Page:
FARGO, N.D. (AP) " Bone-chilling cold slowed the rise of the already record-high Red River early Saturday as weary volunteers waited and watched to see if all their hard work had been enough to save the city from major flooding.
"Now it's time to stand and defend," said Tim Mahoney, a city commissioner in Fargo.
Millions of sandbags were in place, with 1,700 National Guard troops on patrol monitoring dikes with the help of volunteers looking for cracks in the defenses. The intense effort that brought out students and out-of-towners to help fill sandbags and build up dikes wound down Friday evening.
No major levee breaches or other issues were reported during the night, and officials of the city of 92,000 people said Saturday they didn't immediately need any more volunteers.
Temperatures were in the single digits during the night, preventing snow from melting and feeding the rising river. The Red rose less than a foot Friday, compared to 2.5 feet on Thursday, and forecasters said late Friday that the river would crest Sunday afternoon instead of Saturday.
The National Weather Service predicted the crest at near 42 feet, but said it was still possible the river could rise to 43 feet " the maximum level to which the levees are built to protect the city and nearly 3 feet higher than the record of 40.1 feet set in 1897.
Early Saturday, the river stood at 40.81 feet " more than 22 feet above flood stage " but snow melting as the weather warms during the day was still expected to make it rise more.
Even after the river crests, the water may not begin receding before Wednesday, keeping up the pressure threatening levees put together mostly by volunteers.
Mayor Dennis Walaker told CNN that the threat would linger long past Sunday's predicted crest.
"We have about 8 days of significant concern, and then maybe we can start breathing a little easier."
Authorities in Fargo and across the river in Moorhead, Minn. " a city of about 30,000 people " expanded evacuations Friday across several blocks. About a third of the households in Moorhead had been urged to leave.
President Barack Obama, in his weekly radio and Internet address Saturday, said he was keeping close watch on the Midwest floods and putting the government's full weight behind efforts to prevent disaster.
"We will do what must be done to help," the president said. He repeatedly praised volunteers stockpiling sandbags and building levees, saying "their service isn't just inspirational " it's integral to our response."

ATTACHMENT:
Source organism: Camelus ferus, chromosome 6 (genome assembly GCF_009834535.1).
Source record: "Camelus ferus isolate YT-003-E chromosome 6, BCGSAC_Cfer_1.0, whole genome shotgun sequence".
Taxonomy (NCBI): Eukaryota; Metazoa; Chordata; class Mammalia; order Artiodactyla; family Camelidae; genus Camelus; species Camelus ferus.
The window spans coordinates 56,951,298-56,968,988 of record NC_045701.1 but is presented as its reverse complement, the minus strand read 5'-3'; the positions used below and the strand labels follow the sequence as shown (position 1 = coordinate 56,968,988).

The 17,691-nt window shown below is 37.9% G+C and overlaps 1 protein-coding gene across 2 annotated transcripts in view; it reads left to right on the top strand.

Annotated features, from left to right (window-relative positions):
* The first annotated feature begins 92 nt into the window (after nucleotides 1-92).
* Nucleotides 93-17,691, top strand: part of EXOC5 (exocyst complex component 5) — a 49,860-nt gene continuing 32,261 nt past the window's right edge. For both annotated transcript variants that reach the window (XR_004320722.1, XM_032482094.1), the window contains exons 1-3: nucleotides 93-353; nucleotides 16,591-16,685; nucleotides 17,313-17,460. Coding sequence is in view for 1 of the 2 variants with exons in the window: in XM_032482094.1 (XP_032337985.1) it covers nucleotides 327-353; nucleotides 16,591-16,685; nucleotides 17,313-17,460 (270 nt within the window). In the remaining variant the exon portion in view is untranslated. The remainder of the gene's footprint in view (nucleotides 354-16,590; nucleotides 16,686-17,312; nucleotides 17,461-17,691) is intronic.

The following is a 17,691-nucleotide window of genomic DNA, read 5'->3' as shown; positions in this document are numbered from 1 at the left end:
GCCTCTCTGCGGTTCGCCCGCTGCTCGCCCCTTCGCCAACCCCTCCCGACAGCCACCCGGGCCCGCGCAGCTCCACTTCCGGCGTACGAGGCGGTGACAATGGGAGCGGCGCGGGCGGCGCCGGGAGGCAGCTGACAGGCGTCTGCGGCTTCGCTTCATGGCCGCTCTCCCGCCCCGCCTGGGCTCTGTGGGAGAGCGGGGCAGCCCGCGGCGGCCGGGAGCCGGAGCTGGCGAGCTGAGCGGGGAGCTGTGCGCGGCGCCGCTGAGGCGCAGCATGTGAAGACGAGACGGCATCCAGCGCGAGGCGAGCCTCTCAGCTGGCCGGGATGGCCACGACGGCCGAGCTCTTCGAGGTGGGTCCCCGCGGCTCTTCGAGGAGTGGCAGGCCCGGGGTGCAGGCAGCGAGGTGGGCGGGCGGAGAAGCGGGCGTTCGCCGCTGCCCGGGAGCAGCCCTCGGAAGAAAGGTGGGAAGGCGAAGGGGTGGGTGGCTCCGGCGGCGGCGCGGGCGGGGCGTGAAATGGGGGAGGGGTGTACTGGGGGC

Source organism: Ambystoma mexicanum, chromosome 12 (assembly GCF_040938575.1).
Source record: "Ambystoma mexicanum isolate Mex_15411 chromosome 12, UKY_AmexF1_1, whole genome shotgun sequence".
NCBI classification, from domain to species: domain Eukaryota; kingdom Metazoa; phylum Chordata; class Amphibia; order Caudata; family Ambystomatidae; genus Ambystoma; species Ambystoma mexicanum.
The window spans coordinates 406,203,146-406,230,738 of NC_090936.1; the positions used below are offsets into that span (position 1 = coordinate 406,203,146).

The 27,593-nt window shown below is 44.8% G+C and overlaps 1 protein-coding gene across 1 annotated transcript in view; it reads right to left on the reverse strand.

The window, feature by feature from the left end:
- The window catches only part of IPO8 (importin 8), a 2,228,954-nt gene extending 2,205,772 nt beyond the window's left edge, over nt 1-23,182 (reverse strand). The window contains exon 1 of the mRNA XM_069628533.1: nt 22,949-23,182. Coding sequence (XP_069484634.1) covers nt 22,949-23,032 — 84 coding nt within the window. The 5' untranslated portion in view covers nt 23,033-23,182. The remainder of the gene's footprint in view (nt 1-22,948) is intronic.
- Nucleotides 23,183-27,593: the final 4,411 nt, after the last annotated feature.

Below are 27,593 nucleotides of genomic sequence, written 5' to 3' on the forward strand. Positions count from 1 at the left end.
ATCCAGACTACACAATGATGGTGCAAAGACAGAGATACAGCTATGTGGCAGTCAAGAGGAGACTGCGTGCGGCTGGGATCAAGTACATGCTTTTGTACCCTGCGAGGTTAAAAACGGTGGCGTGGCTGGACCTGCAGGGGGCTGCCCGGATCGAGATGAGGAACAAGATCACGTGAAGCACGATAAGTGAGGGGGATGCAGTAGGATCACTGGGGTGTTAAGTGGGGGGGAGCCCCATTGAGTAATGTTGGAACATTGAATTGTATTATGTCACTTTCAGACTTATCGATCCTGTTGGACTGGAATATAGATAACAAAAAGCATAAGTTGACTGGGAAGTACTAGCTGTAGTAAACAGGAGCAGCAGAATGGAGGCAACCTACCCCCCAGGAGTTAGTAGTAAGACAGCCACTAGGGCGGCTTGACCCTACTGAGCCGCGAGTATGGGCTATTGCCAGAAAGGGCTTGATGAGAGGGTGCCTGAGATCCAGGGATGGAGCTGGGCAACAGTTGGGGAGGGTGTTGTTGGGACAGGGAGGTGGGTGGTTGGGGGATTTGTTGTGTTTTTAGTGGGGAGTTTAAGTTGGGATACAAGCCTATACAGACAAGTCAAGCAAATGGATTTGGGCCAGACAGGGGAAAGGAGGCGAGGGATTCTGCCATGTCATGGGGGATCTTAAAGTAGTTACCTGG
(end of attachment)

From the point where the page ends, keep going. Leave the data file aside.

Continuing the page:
Those volunteers had piled sandbags on top of 12 miles of snow-covered dikes, with the frigid weather freezing the bags solid as they worked.
Hundreds more Guard troops poured in from around the state and neighboring South Dakota, along with scores of American Red Cross workers from as far away as Modesto, Calif. Homeowners, students and small armies of other volunteers filled sandbags.
"It's to the point now where I think we've done everything we can," said resident Dave Davis, whose neighborhood was filled with backhoes and tractors building an earthen levee. "The only thing now is divine intervention."
Federal officials are prepared to shelter and feed 30,000 people for a week, said Homeland Security Secretary Janet Napolitano. More people than that may be evacuated, but she said officials expect most people would seek help through friends and family first. She said the Coast Guard had participated in 82 rescues by Friday.
In a flooded small community north of Fargo and across the river, fire destroyed a house surrounded by so much water that firefighters couldn't get within 200 feet. More than 100 residents of Oakport Township, Minn., had to be rescued by boat.
Fargo escaped devastation from flooding in 1997, when Grand Forks was ravaged by a historic flood 70 miles to the north. This year, the river has been swollen by heavier-than-average winter snow, combined with an early freeze last fall that locked a lot of moisture into the soil. The threat has been made worse by spring rain.
"I think the river is mad that she lost the last time," said engineer Mike Buerkley, managing a smile through his dark stubble as he tossed sandbags onto his pickup truck after working 29 straight hours.
National Guard member Shawna Cale, 25, worked through the night on a dike, handing up sandbags that were 30 to 40 pounds and frozen solid.
"It's like throwing a frozen turkey," said sister-in-law Tawny Cale, who came with her husband to help with the sandbags and then to help Shawna move her valuables as she evacuated.
Around Fargo, crews built a contingency dike system as a second line of defense should the river breach riverside neighborhoods. That placed some homes between two sets of dikes.
"There are people who are angry about being on the wrong side of the dike," said Mahoney, whose home is in one of the "wrong-side" neighborhoods.
"We have a 500-year flood that we're combatting, and we think we're doing as well as we can," Mahoney said.
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